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The ‘Killer Bee’ Hysteria



If you grew up in the 90s, you likely were told to beware of bees, more specifically “killer bees”. This was because in the early 90s, Americans were getting really concerned about the Africanized honeybees making their way to the US. In 1956, Brazilian scientists imported African honeybees to crossbreed them with other honeybees. The goal was to create a honeybee that produced a lot of honey and could handle tropical climates. In 1957, these bees were accidentally released into the wild. Rumors quickly began to swirl about these bees, that they were more venomous, that they are bigger than normal bees, and that their stings are extremely painful. This caused a lot of hysteria, and many feared encountering these foreign bees. This also resulted in the creation of creature features involving bees. You may have heard of The Swarm (1978) or The Bees (1978).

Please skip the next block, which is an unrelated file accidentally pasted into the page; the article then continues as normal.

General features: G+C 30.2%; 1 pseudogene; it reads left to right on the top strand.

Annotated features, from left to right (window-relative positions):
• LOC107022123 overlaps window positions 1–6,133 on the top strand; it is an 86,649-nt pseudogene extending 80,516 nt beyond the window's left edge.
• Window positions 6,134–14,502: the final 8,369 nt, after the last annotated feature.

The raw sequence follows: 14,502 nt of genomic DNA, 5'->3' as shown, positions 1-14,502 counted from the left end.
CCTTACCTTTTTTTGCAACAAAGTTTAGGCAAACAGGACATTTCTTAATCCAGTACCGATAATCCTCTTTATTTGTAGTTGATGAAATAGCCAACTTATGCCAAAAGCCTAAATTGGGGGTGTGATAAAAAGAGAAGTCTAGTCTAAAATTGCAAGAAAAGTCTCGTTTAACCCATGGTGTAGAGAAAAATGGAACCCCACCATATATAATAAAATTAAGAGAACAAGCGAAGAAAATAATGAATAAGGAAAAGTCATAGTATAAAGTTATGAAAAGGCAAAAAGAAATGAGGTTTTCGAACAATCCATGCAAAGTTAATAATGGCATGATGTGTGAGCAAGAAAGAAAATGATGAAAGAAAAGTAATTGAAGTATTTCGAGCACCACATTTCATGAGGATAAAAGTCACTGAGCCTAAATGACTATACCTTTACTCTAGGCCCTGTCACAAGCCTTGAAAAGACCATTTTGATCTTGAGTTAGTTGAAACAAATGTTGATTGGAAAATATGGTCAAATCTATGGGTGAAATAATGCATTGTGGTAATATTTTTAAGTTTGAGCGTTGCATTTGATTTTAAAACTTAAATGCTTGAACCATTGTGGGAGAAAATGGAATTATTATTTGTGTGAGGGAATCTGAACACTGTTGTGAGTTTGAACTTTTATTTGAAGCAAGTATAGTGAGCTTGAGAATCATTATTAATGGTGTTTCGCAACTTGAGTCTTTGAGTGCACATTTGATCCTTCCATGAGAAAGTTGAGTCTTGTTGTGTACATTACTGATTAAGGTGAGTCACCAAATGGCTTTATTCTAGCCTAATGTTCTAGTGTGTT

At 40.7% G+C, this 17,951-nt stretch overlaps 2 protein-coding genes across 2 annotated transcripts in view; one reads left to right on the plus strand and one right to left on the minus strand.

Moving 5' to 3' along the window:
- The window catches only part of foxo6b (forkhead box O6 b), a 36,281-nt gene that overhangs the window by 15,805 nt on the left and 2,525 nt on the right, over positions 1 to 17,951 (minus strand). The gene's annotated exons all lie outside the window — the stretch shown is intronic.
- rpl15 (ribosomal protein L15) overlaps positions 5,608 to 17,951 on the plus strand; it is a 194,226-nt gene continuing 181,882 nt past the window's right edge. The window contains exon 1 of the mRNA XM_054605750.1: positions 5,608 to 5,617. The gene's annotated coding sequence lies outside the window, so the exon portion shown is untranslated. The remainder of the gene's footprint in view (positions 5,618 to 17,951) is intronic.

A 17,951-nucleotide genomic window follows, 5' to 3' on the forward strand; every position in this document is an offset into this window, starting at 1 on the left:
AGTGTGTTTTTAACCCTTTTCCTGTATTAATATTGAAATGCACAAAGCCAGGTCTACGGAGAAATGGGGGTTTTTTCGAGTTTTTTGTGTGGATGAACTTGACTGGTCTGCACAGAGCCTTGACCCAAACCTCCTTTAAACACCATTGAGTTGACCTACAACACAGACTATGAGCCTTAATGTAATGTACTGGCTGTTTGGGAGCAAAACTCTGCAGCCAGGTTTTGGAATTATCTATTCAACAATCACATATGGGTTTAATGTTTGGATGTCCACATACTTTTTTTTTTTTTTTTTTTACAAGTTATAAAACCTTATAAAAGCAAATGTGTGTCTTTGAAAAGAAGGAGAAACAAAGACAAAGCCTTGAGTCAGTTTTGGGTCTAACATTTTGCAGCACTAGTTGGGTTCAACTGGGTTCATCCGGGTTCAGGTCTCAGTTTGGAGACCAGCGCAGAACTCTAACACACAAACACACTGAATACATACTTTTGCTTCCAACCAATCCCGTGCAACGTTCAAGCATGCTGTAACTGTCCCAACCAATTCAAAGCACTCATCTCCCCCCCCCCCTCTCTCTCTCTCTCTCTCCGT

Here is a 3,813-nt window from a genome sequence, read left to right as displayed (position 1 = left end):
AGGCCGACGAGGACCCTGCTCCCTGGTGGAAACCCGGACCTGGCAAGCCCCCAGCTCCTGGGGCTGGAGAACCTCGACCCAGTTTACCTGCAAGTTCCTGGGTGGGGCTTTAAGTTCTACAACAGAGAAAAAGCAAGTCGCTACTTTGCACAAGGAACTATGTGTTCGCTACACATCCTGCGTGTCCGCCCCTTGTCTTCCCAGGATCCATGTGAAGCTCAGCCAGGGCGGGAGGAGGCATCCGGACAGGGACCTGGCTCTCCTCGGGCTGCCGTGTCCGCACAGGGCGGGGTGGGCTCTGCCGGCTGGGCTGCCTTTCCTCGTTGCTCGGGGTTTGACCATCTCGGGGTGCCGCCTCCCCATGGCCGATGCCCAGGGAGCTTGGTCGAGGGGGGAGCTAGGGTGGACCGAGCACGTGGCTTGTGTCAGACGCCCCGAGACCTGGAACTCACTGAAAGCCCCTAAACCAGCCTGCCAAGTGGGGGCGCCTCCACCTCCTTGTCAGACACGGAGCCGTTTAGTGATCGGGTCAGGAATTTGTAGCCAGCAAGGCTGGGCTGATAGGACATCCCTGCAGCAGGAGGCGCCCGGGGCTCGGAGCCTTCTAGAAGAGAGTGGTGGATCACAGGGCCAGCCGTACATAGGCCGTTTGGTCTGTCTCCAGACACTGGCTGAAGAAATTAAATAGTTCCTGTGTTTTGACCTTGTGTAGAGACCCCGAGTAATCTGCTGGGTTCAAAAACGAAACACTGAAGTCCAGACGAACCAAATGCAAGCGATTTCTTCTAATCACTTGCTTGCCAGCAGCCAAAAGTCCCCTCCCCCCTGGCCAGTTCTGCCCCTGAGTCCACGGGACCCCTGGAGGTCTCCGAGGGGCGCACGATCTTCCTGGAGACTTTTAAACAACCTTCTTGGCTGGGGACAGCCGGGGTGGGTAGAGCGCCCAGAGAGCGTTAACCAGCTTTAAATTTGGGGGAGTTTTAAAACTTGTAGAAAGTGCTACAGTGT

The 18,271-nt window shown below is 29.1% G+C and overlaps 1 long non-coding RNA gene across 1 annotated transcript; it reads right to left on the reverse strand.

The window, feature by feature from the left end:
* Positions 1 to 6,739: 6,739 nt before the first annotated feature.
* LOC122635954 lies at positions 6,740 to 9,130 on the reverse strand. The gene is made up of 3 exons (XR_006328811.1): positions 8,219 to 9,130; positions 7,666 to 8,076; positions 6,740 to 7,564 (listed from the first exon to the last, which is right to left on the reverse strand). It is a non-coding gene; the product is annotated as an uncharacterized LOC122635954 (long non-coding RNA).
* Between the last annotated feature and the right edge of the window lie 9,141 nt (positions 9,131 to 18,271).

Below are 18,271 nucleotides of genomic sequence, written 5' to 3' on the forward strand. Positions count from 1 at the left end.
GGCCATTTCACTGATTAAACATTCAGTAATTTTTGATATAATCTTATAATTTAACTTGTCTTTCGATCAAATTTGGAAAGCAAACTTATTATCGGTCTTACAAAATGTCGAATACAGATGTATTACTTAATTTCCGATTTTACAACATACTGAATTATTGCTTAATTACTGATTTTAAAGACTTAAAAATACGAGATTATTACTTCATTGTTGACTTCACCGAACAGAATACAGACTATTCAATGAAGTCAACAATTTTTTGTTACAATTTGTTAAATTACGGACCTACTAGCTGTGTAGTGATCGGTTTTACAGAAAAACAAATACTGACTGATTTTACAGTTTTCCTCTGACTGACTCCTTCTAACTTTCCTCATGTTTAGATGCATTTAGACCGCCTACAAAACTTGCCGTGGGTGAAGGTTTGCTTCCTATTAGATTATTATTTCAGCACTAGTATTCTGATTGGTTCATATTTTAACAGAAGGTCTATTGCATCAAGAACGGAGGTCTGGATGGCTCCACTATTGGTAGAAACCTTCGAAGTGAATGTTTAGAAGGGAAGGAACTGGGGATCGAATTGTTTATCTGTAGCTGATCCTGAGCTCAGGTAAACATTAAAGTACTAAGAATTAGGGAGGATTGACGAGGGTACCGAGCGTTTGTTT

The reality is that these bees are nowhere near as dangerous as they are made out to be. For starters, their venom is no deadlier than their European counterparts. As for their aggression levels, it is more so that they are more defensive, what that means is that when disturbed they protect their hive more fiercely. They also send out more bees when disturbed. They are also a little bit smaller than European honeybees, though only those in etymology can easily spot the difference. Essentially, while these bees are more defensive of their hive, they are not that much more dangerous than the bees already here. So why was the US so concerned about these Africanized honeybees? It’s because while they are a small threat to an individual, they had the potential to disrupt the pollination of crops and the production of honey. You see, these bees could interbreed and take over other hives, making it difficult to manage the honeybees used to make produce possible.

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